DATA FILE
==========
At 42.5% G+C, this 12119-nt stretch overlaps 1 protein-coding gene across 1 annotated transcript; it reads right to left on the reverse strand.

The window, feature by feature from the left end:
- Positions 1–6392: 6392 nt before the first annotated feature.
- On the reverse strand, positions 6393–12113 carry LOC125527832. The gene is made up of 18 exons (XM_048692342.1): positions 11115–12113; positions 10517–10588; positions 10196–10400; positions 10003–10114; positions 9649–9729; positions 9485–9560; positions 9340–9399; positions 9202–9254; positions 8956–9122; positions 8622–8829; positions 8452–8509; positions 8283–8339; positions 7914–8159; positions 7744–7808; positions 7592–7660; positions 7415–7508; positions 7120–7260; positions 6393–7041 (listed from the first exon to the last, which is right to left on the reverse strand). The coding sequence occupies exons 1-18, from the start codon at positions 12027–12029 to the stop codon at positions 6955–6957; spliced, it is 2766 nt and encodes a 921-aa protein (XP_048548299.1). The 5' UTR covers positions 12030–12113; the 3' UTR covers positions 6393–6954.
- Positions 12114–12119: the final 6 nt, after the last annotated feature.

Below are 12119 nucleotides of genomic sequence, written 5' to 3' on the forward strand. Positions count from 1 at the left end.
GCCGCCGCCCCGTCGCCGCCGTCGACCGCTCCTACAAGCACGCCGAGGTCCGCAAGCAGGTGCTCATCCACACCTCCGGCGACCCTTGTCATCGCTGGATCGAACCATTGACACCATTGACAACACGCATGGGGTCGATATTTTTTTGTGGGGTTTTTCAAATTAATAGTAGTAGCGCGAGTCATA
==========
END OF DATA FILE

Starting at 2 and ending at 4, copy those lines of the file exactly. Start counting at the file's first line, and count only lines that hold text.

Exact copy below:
The window, feature by feature from the left end:
- Positions 1–6392: 6392 nt before the first annotated feature.
- On the reverse strand, positions 6393–12113 carry LOC125527832. The gene is made up of 18 exons (XM_048692342.1): positions 11115–12113; positions 10517–10588; positions 10196–10400; positions 10003–10114; positions 9649–9729; positions 9485–9560; positions 9340–9399; positions 9202–9254; positions 8956–9122; positions 8622–8829; positions 8452–8509; positions 8283–8339; positions 7914–8159; positions 7744–7808; positions 7592–7660; positions 7415–7508; positions 7120–7260; positions 6393–7041 (listed from the first exon to the last, which is right to left on the reverse strand). The coding sequence occupies exons 1-18, from the start codon at positions 12027–12029 to the stop codon at positions 6955–6957; spliced, it is 2766 nt and encodes a 921-aa protein (XP_048548299.1). The 5' UTR covers positions 12030–12113; the 3' UTR covers positions 6393–6954.